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Shi, Zhuanghua; Ganzenmüller, Stephanie and Müller, Hermann J. (2013): Reducing bias in auditory duration reproduction by integrating the reproduced signal.
In: PLOS ONE 8(4), e62065 [PDF, 400kB]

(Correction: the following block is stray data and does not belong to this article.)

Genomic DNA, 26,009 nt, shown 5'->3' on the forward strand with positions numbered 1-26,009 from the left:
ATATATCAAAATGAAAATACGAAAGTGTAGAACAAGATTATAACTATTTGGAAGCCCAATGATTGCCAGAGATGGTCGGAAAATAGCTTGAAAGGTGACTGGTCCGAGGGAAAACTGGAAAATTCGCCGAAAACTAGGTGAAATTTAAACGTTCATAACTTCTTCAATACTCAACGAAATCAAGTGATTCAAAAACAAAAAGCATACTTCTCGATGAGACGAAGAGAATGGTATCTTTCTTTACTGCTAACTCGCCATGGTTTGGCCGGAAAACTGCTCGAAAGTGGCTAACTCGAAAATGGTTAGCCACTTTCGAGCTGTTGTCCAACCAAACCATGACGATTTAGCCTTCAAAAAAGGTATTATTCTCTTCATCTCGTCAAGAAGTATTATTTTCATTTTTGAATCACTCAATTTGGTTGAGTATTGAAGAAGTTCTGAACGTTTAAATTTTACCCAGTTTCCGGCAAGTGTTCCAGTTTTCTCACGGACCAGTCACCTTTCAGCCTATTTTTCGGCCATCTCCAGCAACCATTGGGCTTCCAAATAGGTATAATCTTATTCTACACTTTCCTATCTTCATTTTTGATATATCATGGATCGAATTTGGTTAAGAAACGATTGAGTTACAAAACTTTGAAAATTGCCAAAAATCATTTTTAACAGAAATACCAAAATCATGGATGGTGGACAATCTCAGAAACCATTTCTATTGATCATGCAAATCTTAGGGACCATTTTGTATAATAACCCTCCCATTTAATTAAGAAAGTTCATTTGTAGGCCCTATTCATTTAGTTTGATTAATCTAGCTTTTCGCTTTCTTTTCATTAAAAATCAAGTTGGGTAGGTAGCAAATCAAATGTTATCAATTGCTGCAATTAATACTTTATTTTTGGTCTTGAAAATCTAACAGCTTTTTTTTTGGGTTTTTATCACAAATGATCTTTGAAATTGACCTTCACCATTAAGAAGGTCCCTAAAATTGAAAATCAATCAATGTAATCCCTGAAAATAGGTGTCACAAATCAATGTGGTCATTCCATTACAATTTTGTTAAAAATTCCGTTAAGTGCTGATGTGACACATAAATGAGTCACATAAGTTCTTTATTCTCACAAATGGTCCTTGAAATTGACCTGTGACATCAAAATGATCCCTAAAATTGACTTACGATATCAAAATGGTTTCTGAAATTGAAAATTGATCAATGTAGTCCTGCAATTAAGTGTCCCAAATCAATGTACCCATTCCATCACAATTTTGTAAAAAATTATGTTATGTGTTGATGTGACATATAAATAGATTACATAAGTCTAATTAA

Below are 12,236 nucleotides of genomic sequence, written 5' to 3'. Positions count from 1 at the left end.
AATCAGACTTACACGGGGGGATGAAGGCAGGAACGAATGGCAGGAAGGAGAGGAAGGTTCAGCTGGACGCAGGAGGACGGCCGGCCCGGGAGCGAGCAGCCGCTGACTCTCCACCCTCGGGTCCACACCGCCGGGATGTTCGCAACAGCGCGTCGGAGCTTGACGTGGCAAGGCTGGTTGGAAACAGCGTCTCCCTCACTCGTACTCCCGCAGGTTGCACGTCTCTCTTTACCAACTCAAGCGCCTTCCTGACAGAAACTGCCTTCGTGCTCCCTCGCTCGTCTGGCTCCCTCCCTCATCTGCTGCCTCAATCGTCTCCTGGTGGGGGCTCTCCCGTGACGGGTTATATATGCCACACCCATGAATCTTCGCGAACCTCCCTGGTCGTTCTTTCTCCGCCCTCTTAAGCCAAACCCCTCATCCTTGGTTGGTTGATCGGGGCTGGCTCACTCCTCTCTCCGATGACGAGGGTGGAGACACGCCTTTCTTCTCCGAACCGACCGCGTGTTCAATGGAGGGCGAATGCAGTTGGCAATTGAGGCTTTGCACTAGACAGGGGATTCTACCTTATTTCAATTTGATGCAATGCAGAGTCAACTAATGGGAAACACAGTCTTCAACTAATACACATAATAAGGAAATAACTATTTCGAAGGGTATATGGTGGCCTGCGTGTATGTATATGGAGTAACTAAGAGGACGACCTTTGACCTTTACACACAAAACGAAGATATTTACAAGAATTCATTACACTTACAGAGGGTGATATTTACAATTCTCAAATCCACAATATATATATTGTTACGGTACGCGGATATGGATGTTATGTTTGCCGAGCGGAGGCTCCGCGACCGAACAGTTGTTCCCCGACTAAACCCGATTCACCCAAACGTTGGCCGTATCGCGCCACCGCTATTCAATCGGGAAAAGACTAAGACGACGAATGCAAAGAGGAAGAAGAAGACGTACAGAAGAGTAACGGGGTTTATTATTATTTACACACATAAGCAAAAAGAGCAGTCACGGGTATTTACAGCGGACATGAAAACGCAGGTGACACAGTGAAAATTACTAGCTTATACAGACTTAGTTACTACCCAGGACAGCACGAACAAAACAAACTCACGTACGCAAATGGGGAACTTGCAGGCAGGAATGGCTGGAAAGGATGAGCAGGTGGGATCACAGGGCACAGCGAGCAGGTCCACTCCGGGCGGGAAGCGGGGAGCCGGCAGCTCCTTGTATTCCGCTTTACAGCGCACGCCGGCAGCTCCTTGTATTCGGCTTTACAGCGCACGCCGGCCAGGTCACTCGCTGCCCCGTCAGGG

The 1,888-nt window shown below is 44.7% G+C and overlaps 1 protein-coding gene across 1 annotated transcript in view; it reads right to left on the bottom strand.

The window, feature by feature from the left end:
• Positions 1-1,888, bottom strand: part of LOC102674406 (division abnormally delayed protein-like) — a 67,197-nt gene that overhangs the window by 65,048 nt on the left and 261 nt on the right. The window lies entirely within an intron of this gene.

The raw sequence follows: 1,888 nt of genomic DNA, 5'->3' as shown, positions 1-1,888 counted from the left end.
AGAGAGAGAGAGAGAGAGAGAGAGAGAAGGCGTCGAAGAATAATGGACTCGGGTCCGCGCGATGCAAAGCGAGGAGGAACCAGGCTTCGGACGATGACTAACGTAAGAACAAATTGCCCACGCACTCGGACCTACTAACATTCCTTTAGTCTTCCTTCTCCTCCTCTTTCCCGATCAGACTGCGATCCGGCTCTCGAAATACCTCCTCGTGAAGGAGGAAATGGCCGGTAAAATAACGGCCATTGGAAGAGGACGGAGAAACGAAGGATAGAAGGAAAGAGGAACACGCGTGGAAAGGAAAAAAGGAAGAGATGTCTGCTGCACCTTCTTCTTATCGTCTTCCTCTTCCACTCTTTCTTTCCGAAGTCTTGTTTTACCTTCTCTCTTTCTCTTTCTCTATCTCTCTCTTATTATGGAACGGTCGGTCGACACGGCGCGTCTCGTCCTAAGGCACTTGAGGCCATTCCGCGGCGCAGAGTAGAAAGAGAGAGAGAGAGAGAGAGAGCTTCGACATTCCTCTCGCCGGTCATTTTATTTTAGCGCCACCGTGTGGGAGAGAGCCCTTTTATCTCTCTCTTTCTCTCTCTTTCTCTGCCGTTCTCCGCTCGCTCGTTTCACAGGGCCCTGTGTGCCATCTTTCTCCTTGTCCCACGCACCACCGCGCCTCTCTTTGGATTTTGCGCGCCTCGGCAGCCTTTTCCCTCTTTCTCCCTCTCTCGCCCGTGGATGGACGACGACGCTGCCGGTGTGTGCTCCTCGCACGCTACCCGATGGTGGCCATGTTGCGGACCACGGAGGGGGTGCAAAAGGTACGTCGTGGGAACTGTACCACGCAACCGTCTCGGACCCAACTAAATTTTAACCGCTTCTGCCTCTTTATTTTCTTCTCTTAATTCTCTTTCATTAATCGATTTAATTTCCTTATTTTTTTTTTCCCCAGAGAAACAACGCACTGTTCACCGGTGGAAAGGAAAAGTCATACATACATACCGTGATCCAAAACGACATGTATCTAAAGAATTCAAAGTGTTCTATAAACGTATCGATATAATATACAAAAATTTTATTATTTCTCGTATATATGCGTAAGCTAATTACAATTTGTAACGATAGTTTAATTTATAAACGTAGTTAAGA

Duration estimation is known to be far from veridical and to differ for sensory estimates and motor reproduction. To investigate how these differential estimates are integrated for estimating or reproducing a duration and to examine sensorimotor biases in duration comparison and reproduction tasks, we compared estimation biases and variances among three different duration estimation tasks: perceptual comparison, motor reproduction, and auditory reproduction (i.e. a combined perceptual-motor task). We found consistent overestimation in both motor and perceptual-motor auditory reproduction tasks, and the least overestimation in the comparison task. More interestingly, compared to pure motor reproduction, the overestimation bias was reduced in the auditory reproduction task, due to the additional reproduced auditory signal. We further manipulated the signal-to-noise ratio (SNR) in the feedback/comparison tones to examine the changes in estimation biases and variances. Considering perceptual and motor biases as two independent components, we applied the reliability-based model, which successfully predicted the biases in auditory reproduction. Our findings thus provide behavioral evidence of how the brain combines motor and perceptual information together to reduce duration estimation biases and improve estimation reliability.

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